Alaska News Nightly: September 17, 2014

Stories are posted on the APRN news page. You can subscribe to APRN’s newsfeeds via emailpodcast and RSS. Follow us on Facebook at alaskapublic.org and on Twitter @aprn

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2014 Permanent Fund Dividend Will Be $1,884

Josh Edge, APRN – Anchorage

In an announcement Wednesday, Governor Sean Parnell told Alaskans something they have been waiting to hear for months – the amount of this year’s Permanent Fund Dividend.

Walker-Mallott ‘Unity Ticket’ Faces Legal Challenge

Alexandra Gutierrez, APRN – Anchorage

An officer of the Alaska Republican Party is suing Lt. Gov. Mead Treadwell and the Division of Elections for the decision to allow independent candidate Bill Walker and Democrat Byron Mallott to merge their campaigns.

Feds Investigate University of Alaska For How It Deals With Sexual Assault

Lisa Phu, KTOO – Juneau

The U.S. Department of Education’s Civil Rights Office will be visiting four campuses of the University of Alaska next month to check if the school is handling sexual violence complaints according to federal law.

The University of Alaska system is on a list of 79 post-secondary institutions around the nation being investigated for possible violations, but university officials aren’t sure why.

State OKs Linc Energy’s Tyonek Coal Exploration Plan

Ellen Lockyer, KSKA – Anchorage

The state has given the OK to a plan by Linc Energy to explore for coal in the Tyonek area.  Last month, Linc submitted an application to drill at least five exploratory wells in an area about seven miles from Tyonek, on the West side of Cook Inlet.

Energy Development Proponents Meet In Anchorage

Lori Townsend, APRN – Anchorage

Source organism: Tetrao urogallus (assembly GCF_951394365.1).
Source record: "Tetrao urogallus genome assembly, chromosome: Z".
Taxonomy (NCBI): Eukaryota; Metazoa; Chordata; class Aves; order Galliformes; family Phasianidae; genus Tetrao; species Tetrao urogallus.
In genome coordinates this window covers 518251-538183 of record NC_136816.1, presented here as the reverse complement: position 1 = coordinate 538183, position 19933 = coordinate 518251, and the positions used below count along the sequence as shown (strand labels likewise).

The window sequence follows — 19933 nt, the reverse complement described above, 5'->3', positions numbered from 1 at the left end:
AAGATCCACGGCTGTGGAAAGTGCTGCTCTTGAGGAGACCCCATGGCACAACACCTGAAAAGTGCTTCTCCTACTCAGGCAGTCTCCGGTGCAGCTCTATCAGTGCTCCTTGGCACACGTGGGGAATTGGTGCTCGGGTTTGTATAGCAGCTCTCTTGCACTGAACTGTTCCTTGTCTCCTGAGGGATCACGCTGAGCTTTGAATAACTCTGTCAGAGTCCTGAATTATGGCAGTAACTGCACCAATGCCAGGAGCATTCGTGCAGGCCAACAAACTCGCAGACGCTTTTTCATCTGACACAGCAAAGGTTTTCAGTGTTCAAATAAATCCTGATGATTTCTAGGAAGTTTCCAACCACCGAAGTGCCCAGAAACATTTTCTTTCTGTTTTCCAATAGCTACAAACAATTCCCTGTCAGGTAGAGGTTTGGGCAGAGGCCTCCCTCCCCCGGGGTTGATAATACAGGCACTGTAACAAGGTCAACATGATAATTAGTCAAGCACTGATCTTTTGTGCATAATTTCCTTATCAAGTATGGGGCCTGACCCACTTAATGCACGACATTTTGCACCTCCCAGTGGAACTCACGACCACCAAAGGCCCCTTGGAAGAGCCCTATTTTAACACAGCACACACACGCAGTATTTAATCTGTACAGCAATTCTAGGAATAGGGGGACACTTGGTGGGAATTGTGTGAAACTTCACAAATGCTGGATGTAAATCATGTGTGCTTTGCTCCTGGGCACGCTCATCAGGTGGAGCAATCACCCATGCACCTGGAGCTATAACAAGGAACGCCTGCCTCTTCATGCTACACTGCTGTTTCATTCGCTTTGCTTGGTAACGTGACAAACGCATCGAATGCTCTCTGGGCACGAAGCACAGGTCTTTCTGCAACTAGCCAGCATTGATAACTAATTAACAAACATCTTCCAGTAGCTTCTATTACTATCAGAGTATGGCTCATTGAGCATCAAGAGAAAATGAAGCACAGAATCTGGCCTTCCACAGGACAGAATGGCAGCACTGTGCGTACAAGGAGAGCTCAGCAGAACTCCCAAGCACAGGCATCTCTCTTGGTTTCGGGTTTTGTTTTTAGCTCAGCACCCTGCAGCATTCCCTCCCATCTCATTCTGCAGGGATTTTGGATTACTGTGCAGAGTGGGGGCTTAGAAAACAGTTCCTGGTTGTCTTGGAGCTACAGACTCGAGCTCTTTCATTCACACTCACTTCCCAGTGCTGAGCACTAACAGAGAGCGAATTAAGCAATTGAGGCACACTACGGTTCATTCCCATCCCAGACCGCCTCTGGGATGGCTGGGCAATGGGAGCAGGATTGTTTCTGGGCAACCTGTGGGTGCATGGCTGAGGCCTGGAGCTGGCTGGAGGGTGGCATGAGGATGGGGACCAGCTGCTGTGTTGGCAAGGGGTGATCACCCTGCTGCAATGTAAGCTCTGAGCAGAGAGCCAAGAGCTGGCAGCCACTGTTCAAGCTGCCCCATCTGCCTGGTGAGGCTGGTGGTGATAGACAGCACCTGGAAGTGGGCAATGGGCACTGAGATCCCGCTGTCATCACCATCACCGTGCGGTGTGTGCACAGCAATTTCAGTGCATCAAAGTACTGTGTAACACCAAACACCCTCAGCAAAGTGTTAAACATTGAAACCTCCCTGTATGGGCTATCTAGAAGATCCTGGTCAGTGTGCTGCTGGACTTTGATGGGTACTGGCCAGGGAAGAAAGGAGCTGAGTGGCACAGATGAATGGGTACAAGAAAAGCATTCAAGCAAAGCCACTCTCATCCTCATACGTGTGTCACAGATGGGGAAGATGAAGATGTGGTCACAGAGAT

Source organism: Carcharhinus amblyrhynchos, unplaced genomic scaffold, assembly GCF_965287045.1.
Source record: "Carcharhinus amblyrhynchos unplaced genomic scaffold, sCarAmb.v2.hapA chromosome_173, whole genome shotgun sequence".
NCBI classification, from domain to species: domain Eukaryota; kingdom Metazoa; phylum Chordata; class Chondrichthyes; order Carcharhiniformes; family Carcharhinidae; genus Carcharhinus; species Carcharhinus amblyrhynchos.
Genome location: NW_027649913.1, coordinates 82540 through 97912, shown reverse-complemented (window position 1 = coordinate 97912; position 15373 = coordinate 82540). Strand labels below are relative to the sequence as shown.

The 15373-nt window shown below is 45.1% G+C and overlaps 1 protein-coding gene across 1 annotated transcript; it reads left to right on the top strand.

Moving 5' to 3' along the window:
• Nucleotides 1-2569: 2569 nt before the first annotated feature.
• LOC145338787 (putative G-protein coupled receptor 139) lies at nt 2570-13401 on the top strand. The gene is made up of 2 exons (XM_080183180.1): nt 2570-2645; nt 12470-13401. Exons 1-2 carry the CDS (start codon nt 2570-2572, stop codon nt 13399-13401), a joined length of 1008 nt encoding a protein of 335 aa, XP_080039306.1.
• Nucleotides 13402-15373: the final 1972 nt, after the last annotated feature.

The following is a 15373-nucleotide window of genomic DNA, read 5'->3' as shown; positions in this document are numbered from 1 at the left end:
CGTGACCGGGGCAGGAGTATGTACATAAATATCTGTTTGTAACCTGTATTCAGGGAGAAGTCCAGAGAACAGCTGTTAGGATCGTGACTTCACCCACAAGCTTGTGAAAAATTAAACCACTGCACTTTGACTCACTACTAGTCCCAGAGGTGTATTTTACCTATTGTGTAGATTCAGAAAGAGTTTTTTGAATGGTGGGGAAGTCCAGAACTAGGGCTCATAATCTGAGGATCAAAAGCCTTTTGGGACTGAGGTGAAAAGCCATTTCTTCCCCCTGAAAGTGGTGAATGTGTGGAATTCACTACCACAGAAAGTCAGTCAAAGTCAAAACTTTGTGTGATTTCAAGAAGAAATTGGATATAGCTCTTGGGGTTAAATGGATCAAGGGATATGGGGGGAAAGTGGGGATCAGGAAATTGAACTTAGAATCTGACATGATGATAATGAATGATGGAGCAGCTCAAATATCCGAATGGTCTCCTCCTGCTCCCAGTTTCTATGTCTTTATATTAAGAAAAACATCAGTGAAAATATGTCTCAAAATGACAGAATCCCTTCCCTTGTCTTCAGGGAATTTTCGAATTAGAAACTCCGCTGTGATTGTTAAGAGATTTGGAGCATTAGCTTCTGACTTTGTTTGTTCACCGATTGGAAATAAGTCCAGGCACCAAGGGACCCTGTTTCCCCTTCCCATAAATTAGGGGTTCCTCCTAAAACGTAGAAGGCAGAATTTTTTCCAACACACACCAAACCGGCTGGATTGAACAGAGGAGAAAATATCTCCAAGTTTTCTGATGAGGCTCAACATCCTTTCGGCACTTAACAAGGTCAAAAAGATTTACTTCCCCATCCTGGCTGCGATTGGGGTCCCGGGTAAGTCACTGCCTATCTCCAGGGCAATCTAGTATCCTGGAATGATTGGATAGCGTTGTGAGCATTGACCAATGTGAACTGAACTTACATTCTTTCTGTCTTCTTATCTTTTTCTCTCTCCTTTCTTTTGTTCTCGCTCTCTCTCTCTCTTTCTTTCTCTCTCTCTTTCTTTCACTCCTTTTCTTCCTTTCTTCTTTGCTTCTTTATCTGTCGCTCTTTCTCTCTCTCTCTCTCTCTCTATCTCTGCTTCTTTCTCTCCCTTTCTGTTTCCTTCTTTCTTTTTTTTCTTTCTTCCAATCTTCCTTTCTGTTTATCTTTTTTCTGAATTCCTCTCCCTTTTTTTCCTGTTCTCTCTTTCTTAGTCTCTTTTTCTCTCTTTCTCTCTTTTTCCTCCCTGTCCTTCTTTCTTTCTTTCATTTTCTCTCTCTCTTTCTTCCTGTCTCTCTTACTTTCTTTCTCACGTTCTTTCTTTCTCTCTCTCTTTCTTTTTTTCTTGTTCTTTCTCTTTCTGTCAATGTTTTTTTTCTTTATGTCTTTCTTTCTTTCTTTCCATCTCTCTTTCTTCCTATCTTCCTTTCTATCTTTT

Proponents of energy development are in Anchorage for the 10th annual Alaska Oil and Gas Congress. Canada’s Northwest Territories Premiere Bob McCloud says Alaska and the Territories have a lot in common – great resources that are stranded in remote locations.

Ride-Sharing Service Uber Coming To Anchorage

Anne Hillman, KSKA – Anchorage

A ride-sharing service called Uber will start operating in Anchorage this week. Instead of calling a taxi, people who need a ride can use a smartphone app to hail a nearby private vehicle. But taxi companies in Anchorage and around the world say it’s unfair competition.

‘Polaris’ Sculpture Is New Fairbanks Centerpiece

Dan Bross, KUAC – Fairbanks

The city of Fairbanks has a new centerpiece sculpture. The assemblage of silver steel spires stands between the Cushman and Barnett Street bridges, along the Chena River downtown. The sculpture called “Polaris” was created by a pair of Vancouver based artists to mirror the local environment.

Alaska’s Glaciers Shrinking Faster Than Expected

Emily Schwing, KUAC – Fairbanks

Alaska’s glaciers are shrinking faster than scientists had thought, but glaciers that terminate in the ocean may be relatively resilient to climate change in comparison to their land-locked counterparts.  The data comes from a multi-year airborne survey conducted by NASA.

Youth Climate Lawsuit Dismissed

Rachel Waldholz, KCAW – Sitka

The Alaska Supreme Court last week dismissed a case brought by six young Alaskans, demanding the state take action on climate change. The suit was one of several filed nationwide, and the first to take its argument to a state supreme court. In dismissing the case, the Court said that climate policy isn’t an issue the judiciary can decide – it must go through the political process.

But, for the young plaintiffs and the nonprofit supporting them, the ruling included some silver linings.